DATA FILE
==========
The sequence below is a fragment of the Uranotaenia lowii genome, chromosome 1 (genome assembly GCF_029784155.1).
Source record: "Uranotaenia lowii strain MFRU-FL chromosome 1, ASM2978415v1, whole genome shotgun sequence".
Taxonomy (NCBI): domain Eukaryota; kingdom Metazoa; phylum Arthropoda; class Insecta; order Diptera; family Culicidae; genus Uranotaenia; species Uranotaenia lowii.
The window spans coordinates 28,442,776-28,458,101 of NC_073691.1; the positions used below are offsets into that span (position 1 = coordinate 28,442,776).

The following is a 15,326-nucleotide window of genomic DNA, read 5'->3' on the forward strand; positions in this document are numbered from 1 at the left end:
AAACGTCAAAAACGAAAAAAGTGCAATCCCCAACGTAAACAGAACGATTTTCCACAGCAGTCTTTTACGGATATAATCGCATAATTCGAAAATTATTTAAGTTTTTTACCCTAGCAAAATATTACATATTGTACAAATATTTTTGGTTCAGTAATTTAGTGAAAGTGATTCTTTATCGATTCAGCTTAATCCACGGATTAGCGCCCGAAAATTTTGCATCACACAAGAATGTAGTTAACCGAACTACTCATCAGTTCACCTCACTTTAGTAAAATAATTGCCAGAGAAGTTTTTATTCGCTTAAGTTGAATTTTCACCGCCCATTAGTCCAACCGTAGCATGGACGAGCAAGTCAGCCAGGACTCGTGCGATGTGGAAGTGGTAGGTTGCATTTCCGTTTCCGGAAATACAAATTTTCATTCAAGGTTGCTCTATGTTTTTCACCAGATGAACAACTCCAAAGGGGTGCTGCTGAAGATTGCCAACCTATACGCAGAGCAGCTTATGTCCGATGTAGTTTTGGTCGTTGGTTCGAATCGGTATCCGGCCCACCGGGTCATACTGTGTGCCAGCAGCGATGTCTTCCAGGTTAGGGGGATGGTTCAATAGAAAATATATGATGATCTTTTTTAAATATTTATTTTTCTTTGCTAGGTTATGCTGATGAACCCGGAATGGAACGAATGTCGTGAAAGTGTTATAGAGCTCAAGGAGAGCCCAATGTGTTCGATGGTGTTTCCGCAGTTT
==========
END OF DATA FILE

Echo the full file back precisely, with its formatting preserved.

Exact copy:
The sequence below is a fragment of the Uranotaenia lowii genome, chromosome 1 (genome assembly GCF_029784155.1).
Source record: "Uranotaenia lowii strain MFRU-FL chromosome 1, ASM2978415v1, whole genome shotgun sequence".
Taxonomy (NCBI): domain Eukaryota; kingdom Metazoa; phylum Arthropoda; class Insecta; order Diptera; family Culicidae; genus Uranotaenia; species Uranotaenia lowii.
The window spans coordinates 28,442,776-28,458,101 of NC_073691.1; the positions used below are offsets into that span (position 1 = coordinate 28,442,776).

The following is a 15,326-nucleotide window of genomic DNA, read 5'->3' on the forward strand; positions in this document are numbered from 1 at the left end:
AAACGTCAAAAACGAAAAAAGTGCAATCCCCAACGTAAACAGAACGATTTTCCACAGCAGTCTTTTACGGATATAATCGCATAATTCGAAAATTATTTAAGTTTTTTACCCTAGCAAAATATTACATATTGTACAAATATTTTTGGTTCAGTAATTTAGTGAAAGTGATTCTTTATCGATTCAGCTTAATCCACGGATTAGCGCCCGAAAATTTTGCATCACACAAGAATGTAGTTAACCGAACTACTCATCAGTTCACCTCACTTTAGTAAAATAATTGCCAGAGAAGTTTTTATTCGCTTAAGTTGAATTTTCACCGCCCATTAGTCCAACCGTAGCATGGACGAGCAAGTCAGCCAGGACTCGTGCGATGTGGAAGTGGTAGGTTGCATTTCCGTTTCCGGAAATACAAATTTTCATTCAAGGTTGCTCTATGTTTTTCACCAGATGAACAACTCCAAAGGGGTGCTGCTGAAGATTGCCAACCTATACGCAGAGCAGCTTATGTCCGATGTAGTTTTGGTCGTTGGTTCGAATCGGTATCCGGCCCACCGGGTCATACTGTGTGCCAGCAGCGATGTCTTCCAGGTTAGGGGGATGGTTCAATAGAAAATATATGATGATCTTTTTTAAATATTTATTTTTCTTTGCTAGGTTATGCTGATGAACCCGGAATGGAACGAATGTCGTGAAAGTGTTATAGAGCTCAAGGAGAGCCCAATGTGTTCGATGGTGTTTCCGCAGTTT